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Wednesday, December 31, 2014

Day of Atonement

Tonight at midnight people around the world will commemorate the passing of one year and celebrate the beginning of another.  Large crowds will gather in public spaces, friends will come together at parties, many will spend quiet evenings at home while counting down the last few seconds of 2014 and reveling in the first moments of 2015.

Looking back on the past year, some people will see it as the best ever, filled with accomplishment and purpose. Others will see a year of disappointment and regret.  Regardless of our perspective one thing is true for all, it is past.  There is also another truth - the perspective with which we look back is probably the one through which we see the future.   That is unless we change our perspective.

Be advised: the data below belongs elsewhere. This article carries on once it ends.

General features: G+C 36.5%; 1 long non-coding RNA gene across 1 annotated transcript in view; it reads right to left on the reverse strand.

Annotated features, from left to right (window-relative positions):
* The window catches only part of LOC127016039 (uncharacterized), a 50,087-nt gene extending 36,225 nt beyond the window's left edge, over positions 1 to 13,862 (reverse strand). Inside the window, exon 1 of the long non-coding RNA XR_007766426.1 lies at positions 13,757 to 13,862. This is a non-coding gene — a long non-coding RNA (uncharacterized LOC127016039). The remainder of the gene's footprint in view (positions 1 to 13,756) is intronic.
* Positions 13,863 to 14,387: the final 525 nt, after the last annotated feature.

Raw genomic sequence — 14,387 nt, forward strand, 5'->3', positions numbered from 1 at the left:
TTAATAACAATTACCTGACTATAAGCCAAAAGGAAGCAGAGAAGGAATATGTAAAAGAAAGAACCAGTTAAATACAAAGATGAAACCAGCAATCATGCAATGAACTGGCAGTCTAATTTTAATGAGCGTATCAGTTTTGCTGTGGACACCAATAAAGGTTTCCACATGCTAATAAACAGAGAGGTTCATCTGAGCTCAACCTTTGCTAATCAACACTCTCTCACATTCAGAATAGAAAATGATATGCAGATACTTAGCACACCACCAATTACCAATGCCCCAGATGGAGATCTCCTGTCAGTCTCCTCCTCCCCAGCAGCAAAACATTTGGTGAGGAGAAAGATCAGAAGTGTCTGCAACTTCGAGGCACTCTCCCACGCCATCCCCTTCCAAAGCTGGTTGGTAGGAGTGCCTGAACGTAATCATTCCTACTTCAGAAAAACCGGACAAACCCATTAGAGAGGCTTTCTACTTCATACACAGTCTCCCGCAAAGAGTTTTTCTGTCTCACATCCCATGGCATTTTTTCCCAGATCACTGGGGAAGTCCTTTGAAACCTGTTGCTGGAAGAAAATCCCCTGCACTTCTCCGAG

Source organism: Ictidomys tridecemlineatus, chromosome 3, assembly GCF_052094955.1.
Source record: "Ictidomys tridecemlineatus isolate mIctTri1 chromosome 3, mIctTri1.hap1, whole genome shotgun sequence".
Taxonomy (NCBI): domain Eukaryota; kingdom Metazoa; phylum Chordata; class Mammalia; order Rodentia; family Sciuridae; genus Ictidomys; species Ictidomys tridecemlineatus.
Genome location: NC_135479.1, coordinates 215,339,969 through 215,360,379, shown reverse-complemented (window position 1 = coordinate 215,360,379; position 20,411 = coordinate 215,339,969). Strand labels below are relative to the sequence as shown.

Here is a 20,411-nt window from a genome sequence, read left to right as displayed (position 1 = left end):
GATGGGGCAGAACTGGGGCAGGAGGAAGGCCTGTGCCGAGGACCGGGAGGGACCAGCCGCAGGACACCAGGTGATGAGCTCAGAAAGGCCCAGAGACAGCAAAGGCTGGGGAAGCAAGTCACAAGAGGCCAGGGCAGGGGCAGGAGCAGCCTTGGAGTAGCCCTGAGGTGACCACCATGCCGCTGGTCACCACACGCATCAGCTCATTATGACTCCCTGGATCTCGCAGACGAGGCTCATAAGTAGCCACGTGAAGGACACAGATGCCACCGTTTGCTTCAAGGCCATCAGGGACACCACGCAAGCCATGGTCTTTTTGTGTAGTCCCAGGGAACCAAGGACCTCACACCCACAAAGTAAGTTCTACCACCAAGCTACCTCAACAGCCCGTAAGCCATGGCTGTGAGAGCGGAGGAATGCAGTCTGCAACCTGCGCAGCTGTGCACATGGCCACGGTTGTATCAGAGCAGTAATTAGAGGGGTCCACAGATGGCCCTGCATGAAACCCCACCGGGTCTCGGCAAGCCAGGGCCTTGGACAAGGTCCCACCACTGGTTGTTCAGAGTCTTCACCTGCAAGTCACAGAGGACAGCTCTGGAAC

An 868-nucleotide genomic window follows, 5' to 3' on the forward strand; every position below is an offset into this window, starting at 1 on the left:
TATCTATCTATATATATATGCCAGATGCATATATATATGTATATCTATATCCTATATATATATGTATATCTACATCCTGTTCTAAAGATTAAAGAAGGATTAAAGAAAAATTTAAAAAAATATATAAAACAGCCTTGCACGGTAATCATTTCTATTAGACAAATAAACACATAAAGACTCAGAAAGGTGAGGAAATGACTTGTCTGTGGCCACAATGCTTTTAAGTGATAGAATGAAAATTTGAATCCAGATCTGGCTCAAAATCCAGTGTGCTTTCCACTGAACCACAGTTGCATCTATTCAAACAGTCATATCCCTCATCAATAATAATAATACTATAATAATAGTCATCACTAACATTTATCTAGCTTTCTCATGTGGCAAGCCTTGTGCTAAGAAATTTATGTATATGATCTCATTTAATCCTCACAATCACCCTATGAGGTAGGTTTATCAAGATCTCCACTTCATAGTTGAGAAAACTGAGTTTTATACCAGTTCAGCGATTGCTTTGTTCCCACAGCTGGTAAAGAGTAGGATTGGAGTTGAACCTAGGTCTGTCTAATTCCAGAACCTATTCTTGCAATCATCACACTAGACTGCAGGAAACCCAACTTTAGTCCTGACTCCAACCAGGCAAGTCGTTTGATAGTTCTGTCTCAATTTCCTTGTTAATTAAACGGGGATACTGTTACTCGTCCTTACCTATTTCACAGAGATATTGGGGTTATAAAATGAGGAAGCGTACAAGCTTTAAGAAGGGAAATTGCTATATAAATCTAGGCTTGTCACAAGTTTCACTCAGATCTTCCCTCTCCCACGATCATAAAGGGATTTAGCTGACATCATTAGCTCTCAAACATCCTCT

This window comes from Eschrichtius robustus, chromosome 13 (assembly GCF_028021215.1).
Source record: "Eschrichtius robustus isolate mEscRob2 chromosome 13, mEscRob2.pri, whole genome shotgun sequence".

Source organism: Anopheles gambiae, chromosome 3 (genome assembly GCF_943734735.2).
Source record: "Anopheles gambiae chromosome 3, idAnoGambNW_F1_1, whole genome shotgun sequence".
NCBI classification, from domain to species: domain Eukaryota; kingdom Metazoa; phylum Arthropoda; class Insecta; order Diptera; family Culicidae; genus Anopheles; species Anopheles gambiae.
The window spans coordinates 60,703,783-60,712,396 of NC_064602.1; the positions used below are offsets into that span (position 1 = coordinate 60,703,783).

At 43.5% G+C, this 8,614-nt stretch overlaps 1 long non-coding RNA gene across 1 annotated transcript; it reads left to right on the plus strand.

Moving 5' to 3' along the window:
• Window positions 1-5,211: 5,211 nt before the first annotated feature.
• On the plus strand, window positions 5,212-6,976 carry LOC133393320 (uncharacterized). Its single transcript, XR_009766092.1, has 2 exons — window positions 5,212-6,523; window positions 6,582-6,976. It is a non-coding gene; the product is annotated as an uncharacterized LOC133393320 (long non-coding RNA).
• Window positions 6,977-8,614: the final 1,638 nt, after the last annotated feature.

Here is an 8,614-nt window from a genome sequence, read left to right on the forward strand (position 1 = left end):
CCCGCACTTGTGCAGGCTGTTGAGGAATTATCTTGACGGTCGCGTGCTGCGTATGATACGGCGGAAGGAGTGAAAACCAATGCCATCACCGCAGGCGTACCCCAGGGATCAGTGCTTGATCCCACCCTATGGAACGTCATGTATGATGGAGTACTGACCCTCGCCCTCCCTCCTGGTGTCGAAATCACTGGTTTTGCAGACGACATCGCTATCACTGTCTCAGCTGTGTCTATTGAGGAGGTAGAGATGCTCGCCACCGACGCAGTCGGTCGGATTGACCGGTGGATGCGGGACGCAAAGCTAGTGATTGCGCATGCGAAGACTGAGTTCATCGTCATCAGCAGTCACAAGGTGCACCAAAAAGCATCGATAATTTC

The beauty of setting aside a day for reflection on the past and contemplation of the future is it gives us the opportunity to change.   Most religions have days set aside for rituals of ending and beginning, of cleansing, repentance, and atonement.   The word "repent" means changing perspective, a change of heart.  This is change that goes far deeper than the resolutions and intentions of our diaries and journals.

In its own way New Year's Eve is a global day of clensing and atonement, a day of death and resurrection, a day of darkness and enlightenment.  We stand in a threshold of time and take one last look back, however long or brief, and step into the future.  And then we do it again tomorrow, and the next day, and the next, and the..."

Every New Year's Eve I remember a bit of widsom from my late father-in-law who at some point during the day or evening of Dec. 31 would say, "If there is anything you want to do this year, you better get it done quickly."  His was a reminder of not only the fleeting nature of time, but also of the importance of acting in the moment, and making the most of each and every Day (of Atonement).

Happy New Year!

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